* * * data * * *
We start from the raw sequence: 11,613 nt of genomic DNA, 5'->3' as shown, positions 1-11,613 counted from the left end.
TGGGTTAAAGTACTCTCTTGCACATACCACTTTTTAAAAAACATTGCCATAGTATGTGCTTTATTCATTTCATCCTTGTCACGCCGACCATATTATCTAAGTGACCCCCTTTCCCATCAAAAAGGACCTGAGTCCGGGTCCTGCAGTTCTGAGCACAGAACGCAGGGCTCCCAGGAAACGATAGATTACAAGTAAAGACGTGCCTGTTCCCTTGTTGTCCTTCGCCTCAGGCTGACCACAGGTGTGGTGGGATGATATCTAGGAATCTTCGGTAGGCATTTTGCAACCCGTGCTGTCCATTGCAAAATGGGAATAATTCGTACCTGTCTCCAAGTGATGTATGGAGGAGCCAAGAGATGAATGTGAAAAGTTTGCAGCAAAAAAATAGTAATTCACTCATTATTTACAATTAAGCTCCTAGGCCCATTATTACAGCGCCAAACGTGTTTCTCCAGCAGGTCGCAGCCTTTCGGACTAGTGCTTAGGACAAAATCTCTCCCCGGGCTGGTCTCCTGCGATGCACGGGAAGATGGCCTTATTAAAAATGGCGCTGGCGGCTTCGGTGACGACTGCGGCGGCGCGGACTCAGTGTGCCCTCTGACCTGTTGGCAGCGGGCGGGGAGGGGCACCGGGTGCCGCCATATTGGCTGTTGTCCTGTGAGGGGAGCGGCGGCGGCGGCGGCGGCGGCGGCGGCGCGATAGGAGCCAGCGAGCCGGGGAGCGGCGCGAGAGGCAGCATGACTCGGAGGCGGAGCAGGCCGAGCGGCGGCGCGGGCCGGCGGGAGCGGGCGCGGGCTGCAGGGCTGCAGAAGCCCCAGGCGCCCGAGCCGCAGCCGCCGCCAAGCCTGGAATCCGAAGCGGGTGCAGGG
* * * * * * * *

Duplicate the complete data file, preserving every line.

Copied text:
We start from the raw sequence: 11,613 nt of genomic DNA, 5'->3' as shown, positions 1-11,613 counted from the left end.
TGGGTTAAAGTACTCTCTTGCACATACCACTTTTTAAAAAACATTGCCATAGTATGTGCTTTATTCATTTCATCCTTGTCACGCCGACCATATTATCTAAGTGACCCCCTTTCCCATCAAAAAGGACCTGAGTCCGGGTCCTGCAGTTCTGAGCACAGAACGCAGGGCTCCCAGGAAACGATAGATTACAAGTAAAGACGTGCCTGTTCCCTTGTTGTCCTTCGCCTCAGGCTGACCACAGGTGTGGTGGGATGATATCTAGGAATCTTCGGTAGGCATTTTGCAACCCGTGCTGTCCATTGCAAAATGGGAATAATTCGTACCTGTCTCCAAGTGATGTATGGAGGAGCCAAGAGATGAATGTGAAAAGTTTGCAGCAAAAAAATAGTAATTCACTCATTATTTACAATTAAGCTCCTAGGCCCATTATTACAGCGCCAAACGTGTTTCTCCAGCAGGTCGCAGCCTTTCGGACTAGTGCTTAGGACAAAATCTCTCCCCGGGCTGGTCTCCTGCGATGCACGGGAAGATGGCCTTATTAAAAATGGCGCTGGCGGCTTCGGTGACGACTGCGGCGGCGCGGACTCAGTGTGCCCTCTGACCTGTTGGCAGCGGGCGGGGAGGGGCACCGGGTGCCGCCATATTGGCTGTTGTCCTGTGAGGGGAGCGGCGGCGGCGGCGGCGGCGGCGGCGGCGCGATAGGAGCCAGCGAGCCGGGGAGCGGCGCGAGAGGCAGCATGACTCGGAGGCGGAGCAGGCCGAGCGGCGGCGCGGGCCGGCGGGAGCGGGCGCGGGCTGCAGGGCTGCAGAAGCCCCAGGCGCCCGAGCCGCAGCCGCCGCCAAGCCTGGAATCCGAAGCGGGTGCAGGG